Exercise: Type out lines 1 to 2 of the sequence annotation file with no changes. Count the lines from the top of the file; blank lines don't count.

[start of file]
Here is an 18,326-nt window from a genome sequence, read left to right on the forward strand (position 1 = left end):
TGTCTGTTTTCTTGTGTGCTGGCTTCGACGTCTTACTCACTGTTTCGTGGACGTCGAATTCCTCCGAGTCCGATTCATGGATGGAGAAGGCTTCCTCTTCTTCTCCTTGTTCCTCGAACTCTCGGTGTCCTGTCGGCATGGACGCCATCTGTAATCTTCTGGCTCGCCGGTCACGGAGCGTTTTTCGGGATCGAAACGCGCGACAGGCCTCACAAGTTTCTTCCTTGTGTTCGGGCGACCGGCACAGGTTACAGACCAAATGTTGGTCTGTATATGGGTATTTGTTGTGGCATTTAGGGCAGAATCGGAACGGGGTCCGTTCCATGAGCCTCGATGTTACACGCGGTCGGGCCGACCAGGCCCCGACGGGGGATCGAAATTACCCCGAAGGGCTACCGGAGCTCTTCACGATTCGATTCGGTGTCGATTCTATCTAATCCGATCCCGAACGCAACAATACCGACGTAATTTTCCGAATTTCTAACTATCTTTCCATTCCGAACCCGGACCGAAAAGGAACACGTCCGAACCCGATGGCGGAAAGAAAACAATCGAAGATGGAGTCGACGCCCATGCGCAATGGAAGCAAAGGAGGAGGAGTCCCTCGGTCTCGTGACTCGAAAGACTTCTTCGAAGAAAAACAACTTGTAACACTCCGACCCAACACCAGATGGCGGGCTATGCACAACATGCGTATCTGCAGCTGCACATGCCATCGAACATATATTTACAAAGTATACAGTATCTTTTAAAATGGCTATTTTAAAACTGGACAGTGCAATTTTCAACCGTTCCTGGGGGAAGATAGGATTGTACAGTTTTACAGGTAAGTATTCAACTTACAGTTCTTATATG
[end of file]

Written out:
Here is an 18,326-nt window from a genome sequence, read left to right on the forward strand (position 1 = left end):
TGTCTGTTTTCTTGTGTGCTGGCTTCGACGTCTTACTCACTGTTTCGTGGACGTCGAATTCCTCCGAGTCCGATTCATGGATGGAGAAGGCTTCCTCTTCTTCTCCTTGTTCCTCGAACTCTCGGTGTCCTGTCGGCATGGACGCCATCTGTAATCTTCTGGCTCGCCGGTCACGGAGCGTTTTTCGGGATCGAAACGCGCGACAGGCCTCACAAGTTTCTTCCTTGTGTTCGGGCGACCGGCACAGGTTACAGACCAAATGTTGGTCTGTATATGGGTATTTGTTGTGGCATTTAGGGCAGAATCGGAACGGGGTCCGTTCCATGAGCCTCGATGTTACACGCGGTCGGGCCGACCAGGCCCCGACGGGGGATCGAAATTACCCCGAAGGGCTACCGGAGCTCTTCACGATTCGATTCGGTGTCGATTCTATCTAATCCGATCCCGAACGCAACAATACCGACGTAATTTTCCGAATTTCTAACTATCTTTCCATTCCGAACCCGGACCGAAAAGGAACACGTCCGAACCCGATGGCGGAAAGAAAACAATCGAAGATGGAGTCGACGCCCATGCGCAATGGAAGCAAAGGAGGAGGAGTCCCTCGGTCTCGTGACTCGAAAGACTTCTTCGAAGAAAAACAACTTGTAACACTCCGACCCAACACCAGATGGCGGGCTATGCACAACATGCGTATCTGCAGCTGCACATGCCATCGAACATATATTTACAAAGTATACAGTATCTTTTAAAATGGCTATTTTAAAACTGGACAGTGCAATTTTCAACCGTTCCTGGGGGAAGATAGGATTGTACAGTTTTACAGGTAAGTATTCAACTTACAGTTCTTATATG